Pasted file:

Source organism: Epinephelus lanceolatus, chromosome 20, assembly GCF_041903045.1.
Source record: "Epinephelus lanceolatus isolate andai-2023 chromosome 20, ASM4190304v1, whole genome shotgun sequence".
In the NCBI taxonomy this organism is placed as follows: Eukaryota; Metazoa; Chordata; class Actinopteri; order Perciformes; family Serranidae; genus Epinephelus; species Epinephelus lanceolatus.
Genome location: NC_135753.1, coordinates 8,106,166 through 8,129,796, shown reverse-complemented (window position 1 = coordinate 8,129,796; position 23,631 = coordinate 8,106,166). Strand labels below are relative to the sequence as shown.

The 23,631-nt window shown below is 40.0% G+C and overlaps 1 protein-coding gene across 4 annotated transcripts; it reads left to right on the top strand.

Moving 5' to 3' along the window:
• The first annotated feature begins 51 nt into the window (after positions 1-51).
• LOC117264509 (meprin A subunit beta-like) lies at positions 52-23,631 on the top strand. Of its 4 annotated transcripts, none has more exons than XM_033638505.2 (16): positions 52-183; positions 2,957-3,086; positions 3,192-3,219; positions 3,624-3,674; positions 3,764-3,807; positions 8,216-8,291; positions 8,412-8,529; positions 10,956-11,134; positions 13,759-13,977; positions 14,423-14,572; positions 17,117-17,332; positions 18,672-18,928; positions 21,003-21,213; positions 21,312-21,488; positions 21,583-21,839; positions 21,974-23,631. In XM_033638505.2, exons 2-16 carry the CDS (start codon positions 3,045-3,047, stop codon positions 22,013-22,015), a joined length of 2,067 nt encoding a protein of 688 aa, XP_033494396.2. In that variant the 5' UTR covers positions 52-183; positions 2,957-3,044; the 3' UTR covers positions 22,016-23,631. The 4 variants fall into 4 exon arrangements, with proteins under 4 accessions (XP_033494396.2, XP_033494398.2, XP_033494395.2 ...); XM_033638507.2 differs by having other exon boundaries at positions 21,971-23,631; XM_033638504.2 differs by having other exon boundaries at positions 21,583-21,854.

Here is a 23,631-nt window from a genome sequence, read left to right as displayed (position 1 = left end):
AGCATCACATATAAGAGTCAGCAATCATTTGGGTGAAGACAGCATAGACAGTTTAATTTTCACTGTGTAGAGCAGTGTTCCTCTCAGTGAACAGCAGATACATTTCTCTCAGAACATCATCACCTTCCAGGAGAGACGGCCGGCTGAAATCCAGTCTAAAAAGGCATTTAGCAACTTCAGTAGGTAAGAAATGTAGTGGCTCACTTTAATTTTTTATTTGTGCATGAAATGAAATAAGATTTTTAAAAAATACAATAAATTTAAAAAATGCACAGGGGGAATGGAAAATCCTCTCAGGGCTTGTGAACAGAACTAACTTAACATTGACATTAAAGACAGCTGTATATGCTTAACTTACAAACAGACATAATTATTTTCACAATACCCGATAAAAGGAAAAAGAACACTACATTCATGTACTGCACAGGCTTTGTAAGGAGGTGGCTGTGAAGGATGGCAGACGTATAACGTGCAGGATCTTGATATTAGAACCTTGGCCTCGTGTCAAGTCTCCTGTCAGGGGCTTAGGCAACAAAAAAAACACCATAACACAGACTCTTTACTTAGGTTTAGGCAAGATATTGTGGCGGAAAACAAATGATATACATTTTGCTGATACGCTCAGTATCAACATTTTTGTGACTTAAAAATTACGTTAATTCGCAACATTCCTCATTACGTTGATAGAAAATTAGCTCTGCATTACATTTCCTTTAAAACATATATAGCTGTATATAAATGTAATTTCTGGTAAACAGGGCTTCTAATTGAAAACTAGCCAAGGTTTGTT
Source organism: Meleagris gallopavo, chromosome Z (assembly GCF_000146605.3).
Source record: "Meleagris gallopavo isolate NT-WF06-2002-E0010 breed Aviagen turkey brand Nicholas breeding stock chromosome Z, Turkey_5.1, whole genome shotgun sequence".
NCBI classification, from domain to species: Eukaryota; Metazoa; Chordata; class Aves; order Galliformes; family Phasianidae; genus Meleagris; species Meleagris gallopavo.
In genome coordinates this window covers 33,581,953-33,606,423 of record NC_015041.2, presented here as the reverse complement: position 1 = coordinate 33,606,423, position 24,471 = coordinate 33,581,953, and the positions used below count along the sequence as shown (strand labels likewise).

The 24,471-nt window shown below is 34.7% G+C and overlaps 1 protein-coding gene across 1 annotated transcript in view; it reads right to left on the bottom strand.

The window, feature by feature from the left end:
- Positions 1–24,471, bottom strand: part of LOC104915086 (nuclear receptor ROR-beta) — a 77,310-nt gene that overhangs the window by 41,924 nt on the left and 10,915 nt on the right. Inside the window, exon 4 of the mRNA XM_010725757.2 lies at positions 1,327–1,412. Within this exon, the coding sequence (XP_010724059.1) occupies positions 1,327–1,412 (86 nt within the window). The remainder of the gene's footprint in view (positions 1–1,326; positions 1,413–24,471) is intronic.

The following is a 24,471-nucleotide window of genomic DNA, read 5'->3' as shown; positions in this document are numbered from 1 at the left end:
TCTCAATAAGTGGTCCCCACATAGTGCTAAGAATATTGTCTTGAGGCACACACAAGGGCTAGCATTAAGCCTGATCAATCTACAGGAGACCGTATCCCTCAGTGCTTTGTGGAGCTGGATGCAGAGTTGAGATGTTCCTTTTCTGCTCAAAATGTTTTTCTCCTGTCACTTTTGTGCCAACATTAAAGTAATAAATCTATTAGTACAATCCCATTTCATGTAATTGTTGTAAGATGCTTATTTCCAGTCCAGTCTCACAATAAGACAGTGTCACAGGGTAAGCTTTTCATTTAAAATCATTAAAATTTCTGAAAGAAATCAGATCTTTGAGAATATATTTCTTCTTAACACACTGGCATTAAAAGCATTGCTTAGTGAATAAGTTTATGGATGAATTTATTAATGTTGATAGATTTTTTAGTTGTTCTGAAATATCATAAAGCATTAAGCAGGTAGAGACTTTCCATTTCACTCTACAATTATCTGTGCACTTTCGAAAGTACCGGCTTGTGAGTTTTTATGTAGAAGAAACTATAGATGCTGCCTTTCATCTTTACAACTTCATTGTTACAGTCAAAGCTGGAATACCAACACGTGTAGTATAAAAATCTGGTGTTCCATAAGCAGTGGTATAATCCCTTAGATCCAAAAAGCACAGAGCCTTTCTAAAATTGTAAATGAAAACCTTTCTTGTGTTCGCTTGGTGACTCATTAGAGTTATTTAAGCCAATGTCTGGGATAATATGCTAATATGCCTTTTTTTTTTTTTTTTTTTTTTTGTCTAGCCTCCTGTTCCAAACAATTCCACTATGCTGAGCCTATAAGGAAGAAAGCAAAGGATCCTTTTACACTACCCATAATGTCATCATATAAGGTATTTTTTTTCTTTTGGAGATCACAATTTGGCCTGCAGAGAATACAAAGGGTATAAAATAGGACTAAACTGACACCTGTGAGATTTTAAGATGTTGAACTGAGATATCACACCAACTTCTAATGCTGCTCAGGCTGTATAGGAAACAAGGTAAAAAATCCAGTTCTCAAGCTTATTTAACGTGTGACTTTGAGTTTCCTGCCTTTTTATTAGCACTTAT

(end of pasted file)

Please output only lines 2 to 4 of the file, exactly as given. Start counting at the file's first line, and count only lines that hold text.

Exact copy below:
Source record: "Epinephelus lanceolatus isolate andai-2023 chromosome 20, ASM4190304v1, whole genome shotgun sequence".
In the NCBI taxonomy this organism is placed as follows: Eukaryota; Metazoa; Chordata; class Actinopteri; order Perciformes; family Serranidae; genus Epinephelus; species Epinephelus lanceolatus.
Genome location: NC_135753.1, coordinates 8,106,166 through 8,129,796, shown reverse-complemented (window position 1 = coordinate 8,129,796; position 23,631 = coordinate 8,106,166). Strand labels below are relative to the sequence as shown.